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A review by Pauline Flannery for EXTRA! EXTRA!

 

 

Stand Tall

A Rock Musical

 

 

Keisha Amponsa Banson as BLACK SHEEP in Stand Tall - A Rock MUSICAL Landor Theatre

 

Photo credit: Chris Hill

 

by Lee Wyatt-Buchan, Aldie Chalmers & Sandy Chalmers

 

Directed by Simon Grieff

 

Landor Theatre

 

12 Oct – 12 Nov 2011

 

 When Stand Tall was first produced last year it went by the title David and Goliath, had a cast of twenty and won a Princess Diana award for its anti-bullying message, presented by author Phillip Pullman. This latest version sees a name change and boasts a cast of just five with a four-piece band.

Stand Tall, directed by Simon Grieff, is based on the biblical story of David and Goliath. Told in a modern idiom, it is about the small standing tall and meeting bullying aggression, squarely eye for eye, tooth for tooth. Here a reluctant David, with pet lamb, Keith, is proclaimed King and under the guidance of the black sheep, with a little help from the holy guitar of destiny, learns how to accommodate Goliath, pacify King Saul the mercurial, the most indisposable rocker-king, and get the girl.

Ryan O’Donnell is a likely David. Wiry and thin, his natural power and energy is understated until he needs to strut his stuff behind the microphone or in the climactic battle of the guitar stand-off with Goliath, then he explodes with rock riffs and is transformed. There are shades of We Will Rock You here, as an untutored David plays like Brian May, living out the Black Sheep’s maxim, ‘when you are strong your guitar is strong.’

Martin Pirongs as King Saul, Jesse and Cassius is split three ways, a father for all seasons. Yet in this production in which fatherhood is a thematic thread, this tripling up, with minimal change in costume, and the same shoes, seems an oversight. Similarly, everybody provides back up chorus so that the characters’ impact is weakened, none more so than the bully/victim of the piece, Goliath.  ‘I’ve reaped the bitter seeds,’ he sings, yet the character/actor is compromised as he also dons an ill-fitting helmet and guys it up as one of King Sol’s guardsmen.

Written and conceived by Sandy and Aldie Chalmers, with book and lyrics by Lee Wyatt-Buchan, Stand Tall, was written expressly for schools to help tackle bullying. This is laudable. ‘Time to Talk,’ with its lyric ‘what would you do if your friend was hurt?’ sung by Black Sheep and David is the crux of the piece. The production’s catchment is upper primary/secondary, with its dialogue, particularly in King Saul’s bro-yo responses, aimed at a CBBC audience. The production straddles kid-adulthood in its appeal: sometimes pantomimic, sometimes musical theatre, sometimes TIE, and sometimes battle of the bands.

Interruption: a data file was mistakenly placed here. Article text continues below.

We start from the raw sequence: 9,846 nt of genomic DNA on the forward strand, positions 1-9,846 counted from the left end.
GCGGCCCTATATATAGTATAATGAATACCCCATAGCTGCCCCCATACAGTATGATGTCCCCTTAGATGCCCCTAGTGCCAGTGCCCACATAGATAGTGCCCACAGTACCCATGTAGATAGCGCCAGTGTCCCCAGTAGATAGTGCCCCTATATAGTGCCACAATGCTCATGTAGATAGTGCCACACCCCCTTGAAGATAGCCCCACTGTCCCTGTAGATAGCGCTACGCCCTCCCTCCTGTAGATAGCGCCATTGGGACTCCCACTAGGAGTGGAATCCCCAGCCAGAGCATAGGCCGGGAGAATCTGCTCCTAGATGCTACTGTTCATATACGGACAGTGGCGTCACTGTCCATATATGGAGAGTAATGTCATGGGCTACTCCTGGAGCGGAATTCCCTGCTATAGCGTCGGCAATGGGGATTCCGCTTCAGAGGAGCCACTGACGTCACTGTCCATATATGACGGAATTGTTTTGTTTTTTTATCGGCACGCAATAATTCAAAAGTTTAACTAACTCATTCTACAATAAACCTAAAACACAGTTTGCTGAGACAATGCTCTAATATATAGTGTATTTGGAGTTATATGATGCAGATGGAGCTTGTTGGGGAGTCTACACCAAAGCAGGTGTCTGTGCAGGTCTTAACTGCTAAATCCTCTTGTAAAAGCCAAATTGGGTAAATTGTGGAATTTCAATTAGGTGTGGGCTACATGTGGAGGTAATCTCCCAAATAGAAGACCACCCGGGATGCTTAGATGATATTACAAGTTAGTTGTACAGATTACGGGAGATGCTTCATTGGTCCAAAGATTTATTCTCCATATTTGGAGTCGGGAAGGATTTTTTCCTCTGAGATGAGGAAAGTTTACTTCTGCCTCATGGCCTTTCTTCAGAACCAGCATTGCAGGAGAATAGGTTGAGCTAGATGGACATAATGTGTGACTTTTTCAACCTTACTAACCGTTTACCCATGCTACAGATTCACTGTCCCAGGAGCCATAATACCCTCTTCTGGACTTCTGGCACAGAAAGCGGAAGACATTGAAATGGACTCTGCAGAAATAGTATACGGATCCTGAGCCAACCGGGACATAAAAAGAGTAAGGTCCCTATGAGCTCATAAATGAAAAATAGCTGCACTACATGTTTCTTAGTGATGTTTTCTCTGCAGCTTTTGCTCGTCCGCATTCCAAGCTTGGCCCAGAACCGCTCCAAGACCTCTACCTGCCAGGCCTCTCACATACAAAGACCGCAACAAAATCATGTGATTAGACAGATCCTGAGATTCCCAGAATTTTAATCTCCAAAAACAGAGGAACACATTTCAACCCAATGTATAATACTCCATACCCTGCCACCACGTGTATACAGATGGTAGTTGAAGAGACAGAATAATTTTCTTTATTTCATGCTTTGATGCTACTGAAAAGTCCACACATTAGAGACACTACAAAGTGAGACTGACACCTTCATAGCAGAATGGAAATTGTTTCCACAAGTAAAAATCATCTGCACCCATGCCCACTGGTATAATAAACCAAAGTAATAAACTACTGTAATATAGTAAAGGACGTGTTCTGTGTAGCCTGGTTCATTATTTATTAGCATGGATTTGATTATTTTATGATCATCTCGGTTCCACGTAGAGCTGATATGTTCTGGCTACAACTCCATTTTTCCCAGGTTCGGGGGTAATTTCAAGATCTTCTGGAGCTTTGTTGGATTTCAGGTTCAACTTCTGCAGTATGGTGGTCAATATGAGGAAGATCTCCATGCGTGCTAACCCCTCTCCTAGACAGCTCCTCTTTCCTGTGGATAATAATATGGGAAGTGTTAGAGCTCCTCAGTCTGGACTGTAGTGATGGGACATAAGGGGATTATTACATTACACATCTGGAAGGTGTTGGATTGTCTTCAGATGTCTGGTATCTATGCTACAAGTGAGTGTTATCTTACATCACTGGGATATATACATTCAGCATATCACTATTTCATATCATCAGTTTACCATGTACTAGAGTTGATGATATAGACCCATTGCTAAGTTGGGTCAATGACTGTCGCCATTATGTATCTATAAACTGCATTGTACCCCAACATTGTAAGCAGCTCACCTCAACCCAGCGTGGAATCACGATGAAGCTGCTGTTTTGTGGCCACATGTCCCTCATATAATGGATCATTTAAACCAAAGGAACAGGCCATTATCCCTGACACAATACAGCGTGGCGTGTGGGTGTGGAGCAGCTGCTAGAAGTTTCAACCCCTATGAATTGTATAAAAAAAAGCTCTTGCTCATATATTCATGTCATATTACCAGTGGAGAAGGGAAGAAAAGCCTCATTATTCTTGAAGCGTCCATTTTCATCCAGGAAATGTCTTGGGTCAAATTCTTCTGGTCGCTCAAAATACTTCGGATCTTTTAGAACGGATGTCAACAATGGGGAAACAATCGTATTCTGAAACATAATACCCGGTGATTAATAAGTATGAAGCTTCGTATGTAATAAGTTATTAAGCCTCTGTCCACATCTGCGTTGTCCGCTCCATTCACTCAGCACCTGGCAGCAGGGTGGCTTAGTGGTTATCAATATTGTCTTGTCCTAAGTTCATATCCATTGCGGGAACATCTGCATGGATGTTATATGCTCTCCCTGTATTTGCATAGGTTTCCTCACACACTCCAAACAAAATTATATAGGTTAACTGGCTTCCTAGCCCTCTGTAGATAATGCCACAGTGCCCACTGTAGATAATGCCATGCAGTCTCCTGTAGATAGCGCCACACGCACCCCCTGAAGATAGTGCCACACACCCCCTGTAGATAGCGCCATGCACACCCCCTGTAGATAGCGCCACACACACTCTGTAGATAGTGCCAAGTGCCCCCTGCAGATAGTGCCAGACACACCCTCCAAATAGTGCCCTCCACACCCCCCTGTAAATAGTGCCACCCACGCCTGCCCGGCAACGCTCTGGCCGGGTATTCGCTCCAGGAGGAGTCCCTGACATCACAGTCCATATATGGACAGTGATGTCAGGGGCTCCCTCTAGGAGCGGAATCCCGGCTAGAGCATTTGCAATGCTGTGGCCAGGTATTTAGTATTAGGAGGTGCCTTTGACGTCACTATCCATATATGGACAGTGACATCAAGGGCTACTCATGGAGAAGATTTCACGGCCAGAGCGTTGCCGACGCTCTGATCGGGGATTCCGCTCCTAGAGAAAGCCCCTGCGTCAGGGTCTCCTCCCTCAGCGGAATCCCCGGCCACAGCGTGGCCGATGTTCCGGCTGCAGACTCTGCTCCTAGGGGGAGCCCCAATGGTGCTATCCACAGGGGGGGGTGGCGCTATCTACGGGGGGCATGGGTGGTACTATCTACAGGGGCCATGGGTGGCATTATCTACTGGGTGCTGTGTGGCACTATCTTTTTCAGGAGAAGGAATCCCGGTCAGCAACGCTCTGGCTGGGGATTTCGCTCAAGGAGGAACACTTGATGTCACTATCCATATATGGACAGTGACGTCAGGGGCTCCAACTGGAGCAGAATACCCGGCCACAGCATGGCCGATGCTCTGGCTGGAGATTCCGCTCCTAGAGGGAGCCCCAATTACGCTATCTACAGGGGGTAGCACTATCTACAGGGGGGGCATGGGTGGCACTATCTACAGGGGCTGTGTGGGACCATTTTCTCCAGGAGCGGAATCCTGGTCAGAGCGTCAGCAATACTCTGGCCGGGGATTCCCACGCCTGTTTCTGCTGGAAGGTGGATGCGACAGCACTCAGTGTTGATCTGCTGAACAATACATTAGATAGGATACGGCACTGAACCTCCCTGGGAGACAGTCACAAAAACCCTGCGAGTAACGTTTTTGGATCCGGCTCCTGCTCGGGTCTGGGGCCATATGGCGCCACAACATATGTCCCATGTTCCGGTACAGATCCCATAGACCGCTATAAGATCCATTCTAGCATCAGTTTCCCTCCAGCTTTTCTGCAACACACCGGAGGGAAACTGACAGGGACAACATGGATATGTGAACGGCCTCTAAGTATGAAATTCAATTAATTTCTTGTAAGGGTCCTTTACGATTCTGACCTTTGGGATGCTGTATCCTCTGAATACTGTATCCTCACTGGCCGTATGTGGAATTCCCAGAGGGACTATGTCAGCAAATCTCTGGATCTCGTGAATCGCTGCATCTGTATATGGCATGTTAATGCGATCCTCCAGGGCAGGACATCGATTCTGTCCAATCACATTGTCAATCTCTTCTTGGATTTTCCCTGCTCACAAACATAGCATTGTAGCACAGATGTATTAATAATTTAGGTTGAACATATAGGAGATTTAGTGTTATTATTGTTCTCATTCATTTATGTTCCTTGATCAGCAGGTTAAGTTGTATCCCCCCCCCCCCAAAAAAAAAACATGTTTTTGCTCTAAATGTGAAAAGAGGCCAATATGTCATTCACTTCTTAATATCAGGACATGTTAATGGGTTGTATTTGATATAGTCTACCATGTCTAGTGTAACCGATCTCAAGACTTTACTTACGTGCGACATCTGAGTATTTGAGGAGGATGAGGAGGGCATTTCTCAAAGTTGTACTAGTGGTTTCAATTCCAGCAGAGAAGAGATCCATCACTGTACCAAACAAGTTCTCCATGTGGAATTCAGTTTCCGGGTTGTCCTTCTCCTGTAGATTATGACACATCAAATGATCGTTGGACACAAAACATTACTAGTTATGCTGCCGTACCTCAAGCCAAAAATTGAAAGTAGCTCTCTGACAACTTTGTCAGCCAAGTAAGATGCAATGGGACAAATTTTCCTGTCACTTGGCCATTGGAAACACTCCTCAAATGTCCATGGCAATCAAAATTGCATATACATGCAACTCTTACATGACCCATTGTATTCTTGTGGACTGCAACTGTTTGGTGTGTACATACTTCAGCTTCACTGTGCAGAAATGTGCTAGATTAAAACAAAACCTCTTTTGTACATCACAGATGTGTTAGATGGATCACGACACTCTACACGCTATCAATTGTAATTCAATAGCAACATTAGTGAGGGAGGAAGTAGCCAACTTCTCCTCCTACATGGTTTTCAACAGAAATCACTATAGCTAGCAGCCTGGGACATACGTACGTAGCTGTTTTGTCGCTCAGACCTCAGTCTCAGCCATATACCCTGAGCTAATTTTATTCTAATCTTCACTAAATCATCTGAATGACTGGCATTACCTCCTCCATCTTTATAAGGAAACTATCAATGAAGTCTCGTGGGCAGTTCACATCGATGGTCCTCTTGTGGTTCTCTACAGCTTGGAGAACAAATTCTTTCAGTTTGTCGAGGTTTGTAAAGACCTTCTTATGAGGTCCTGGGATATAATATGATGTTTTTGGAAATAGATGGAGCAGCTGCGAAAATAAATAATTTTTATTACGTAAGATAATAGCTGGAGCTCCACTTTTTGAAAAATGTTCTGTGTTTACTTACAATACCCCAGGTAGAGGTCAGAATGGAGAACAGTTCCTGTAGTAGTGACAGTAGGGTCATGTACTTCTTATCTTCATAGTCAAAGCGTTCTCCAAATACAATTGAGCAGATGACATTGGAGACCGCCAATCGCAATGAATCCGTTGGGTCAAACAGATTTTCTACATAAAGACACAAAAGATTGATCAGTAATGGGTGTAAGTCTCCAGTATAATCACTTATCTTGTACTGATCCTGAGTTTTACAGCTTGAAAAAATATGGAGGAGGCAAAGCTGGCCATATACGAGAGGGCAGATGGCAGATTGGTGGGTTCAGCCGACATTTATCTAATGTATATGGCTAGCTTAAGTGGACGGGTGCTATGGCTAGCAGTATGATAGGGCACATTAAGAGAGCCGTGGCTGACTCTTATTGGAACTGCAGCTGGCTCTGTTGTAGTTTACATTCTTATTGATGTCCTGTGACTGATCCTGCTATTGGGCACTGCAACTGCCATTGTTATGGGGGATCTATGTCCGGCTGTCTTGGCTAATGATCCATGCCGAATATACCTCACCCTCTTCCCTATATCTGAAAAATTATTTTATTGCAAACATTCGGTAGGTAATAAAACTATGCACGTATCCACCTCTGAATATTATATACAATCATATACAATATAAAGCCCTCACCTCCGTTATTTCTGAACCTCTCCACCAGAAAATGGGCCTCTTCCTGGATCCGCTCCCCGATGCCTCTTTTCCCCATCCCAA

Yet the music is strong, gutsy and delivered with a hefty punch, under the musical direction of Peter White and Dean Austin. Its eclecticism is contemporary, edgy and perfectly suited to the raw aggression and hurt inherent in the subject matter. The singing is universally good, and at times, raises the roof.  The company of nine do well in a mix of styles that uses a heavy bass/ rock riff to filter in hip hop, rap, soul, R & B, with the gentler, subtle strains of a Lilly Allen or Cyndi Lauper, such as in cross-cut lyrical/rap ballad ‘Hold Me/Don’t Cry,’ sung by David, Mia and Goliath.

Keisha Amponsa-Banson is outstanding in her role as Black Sheep, a kind of guidance, guardian angel, messenger-type figure who also narrates, and in her rendering of ‘Ba Ba Blues’ and the strong rock ballads, ‘Time to Talk’ and ‘Stronger Than This’ on which she borders on mega-diva, all calypso jibe and Caribbean rhythms.   

Natasha Barnes as Princess Mia and Jack Shalloo as Goliath, also wield vocal power and strength, and each hold their own in ‘So Indecisive’ and in the hip hop styled ‘Goliath’s Song ‘. Martin Pirongs has a suitably fun front-cloth- mock-rap moment in his rendering of ‘Seven Wives.’

The final number ‘Stand Tall’ is suitably rousing, as it turfs us out and into the cold night air. It is heart-warming stuff. And with its lyric, ‘stand tall and give it your all’, is a positive note on which to end as the company, with its commitment to the music, certainly do……

 

 

Landor Theatre
70 Landor Road
London SW9 9PH
Box Office: 020 7737 7276 (24hr answering machine service)
http://www.landortheatre.co.uk/
Tickets £18

 

 

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